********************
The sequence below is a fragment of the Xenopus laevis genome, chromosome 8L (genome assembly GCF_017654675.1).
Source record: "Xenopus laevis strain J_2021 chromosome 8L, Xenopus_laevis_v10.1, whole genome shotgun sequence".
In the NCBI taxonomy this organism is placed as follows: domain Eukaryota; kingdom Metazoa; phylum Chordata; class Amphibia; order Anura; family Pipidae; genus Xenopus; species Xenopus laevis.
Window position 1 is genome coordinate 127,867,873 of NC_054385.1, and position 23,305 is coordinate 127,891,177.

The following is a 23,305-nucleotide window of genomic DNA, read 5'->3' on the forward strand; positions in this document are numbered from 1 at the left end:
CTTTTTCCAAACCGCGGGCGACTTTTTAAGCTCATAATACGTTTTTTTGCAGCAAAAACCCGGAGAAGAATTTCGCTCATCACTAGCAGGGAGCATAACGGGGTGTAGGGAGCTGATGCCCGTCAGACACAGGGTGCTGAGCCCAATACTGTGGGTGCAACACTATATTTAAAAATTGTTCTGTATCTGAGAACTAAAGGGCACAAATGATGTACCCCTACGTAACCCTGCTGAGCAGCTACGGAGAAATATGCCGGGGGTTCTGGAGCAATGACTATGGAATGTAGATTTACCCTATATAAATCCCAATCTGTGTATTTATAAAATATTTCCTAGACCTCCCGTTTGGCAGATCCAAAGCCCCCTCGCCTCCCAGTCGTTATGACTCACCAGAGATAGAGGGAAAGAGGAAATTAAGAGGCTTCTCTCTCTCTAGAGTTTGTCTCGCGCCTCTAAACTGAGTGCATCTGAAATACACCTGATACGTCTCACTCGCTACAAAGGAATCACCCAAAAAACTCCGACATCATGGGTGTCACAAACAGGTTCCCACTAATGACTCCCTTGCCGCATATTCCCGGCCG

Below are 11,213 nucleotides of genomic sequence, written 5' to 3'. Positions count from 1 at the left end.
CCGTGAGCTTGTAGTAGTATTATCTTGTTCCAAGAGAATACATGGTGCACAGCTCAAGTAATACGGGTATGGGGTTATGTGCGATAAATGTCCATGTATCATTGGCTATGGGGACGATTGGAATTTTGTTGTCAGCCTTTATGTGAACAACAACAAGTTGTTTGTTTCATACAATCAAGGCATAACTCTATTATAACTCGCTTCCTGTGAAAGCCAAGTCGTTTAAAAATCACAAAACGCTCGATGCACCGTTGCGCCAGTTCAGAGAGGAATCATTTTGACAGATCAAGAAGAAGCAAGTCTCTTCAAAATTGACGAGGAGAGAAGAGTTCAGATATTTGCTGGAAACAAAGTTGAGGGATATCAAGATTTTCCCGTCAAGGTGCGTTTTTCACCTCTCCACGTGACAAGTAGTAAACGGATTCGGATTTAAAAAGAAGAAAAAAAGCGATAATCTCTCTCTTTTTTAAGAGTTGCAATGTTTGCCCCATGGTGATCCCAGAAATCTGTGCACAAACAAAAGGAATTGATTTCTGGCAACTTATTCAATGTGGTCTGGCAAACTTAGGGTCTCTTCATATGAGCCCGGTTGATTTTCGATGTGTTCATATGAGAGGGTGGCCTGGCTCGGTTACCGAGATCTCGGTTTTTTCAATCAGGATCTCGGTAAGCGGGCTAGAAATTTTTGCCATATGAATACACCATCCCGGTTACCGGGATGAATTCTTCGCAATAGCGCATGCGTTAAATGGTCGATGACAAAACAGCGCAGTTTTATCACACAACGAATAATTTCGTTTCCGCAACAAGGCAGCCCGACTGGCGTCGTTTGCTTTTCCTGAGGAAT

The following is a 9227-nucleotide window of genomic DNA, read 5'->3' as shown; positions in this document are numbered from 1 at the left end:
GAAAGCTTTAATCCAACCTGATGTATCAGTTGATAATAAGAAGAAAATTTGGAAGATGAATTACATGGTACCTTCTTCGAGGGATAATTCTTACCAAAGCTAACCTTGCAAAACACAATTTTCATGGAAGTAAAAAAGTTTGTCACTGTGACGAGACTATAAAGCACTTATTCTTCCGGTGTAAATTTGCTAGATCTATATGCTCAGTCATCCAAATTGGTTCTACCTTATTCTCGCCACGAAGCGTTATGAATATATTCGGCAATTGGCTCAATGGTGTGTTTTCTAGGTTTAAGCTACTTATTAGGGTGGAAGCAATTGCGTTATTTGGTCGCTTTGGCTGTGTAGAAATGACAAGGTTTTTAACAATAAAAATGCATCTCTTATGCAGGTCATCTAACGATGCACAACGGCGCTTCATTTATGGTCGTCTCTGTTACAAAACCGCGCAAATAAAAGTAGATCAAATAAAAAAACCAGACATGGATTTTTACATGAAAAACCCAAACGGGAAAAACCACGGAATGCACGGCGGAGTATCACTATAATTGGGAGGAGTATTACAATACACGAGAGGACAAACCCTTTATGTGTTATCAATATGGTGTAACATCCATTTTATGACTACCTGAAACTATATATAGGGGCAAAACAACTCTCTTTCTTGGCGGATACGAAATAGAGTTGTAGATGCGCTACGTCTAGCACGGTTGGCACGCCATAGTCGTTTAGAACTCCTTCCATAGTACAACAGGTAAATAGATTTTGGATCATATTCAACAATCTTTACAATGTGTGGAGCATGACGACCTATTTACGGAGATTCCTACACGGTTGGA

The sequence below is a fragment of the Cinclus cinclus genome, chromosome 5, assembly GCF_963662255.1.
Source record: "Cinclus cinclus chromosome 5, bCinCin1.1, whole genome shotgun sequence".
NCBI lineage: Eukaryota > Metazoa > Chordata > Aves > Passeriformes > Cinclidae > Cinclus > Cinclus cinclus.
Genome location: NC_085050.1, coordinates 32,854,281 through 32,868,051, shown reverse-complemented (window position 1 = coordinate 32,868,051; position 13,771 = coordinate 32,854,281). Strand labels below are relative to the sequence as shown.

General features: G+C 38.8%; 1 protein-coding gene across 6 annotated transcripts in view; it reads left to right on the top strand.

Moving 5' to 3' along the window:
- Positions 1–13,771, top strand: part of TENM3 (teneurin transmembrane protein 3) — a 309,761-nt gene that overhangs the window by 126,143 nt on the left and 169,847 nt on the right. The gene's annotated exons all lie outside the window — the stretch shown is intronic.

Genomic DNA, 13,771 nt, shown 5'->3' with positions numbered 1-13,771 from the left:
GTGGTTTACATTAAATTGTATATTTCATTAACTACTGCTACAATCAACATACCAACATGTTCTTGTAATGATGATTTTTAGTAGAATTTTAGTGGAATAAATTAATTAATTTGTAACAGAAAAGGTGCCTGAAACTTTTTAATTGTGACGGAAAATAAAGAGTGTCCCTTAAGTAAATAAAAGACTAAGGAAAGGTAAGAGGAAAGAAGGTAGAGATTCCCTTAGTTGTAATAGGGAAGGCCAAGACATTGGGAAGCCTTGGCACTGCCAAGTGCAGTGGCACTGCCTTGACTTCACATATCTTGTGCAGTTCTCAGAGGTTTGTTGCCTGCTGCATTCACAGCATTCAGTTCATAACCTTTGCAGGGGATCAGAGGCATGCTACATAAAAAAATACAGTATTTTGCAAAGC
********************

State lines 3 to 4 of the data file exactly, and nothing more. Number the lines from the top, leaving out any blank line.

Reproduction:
In the NCBI taxonomy this organism is placed as follows: domain Eukaryota; kingdom Metazoa; phylum Chordata; class Amphibia; order Anura; family Pipidae; genus Xenopus; species Xenopus laevis.
Window position 1 is genome coordinate 127,867,873 of NC_054385.1, and position 23,305 is coordinate 127,891,177.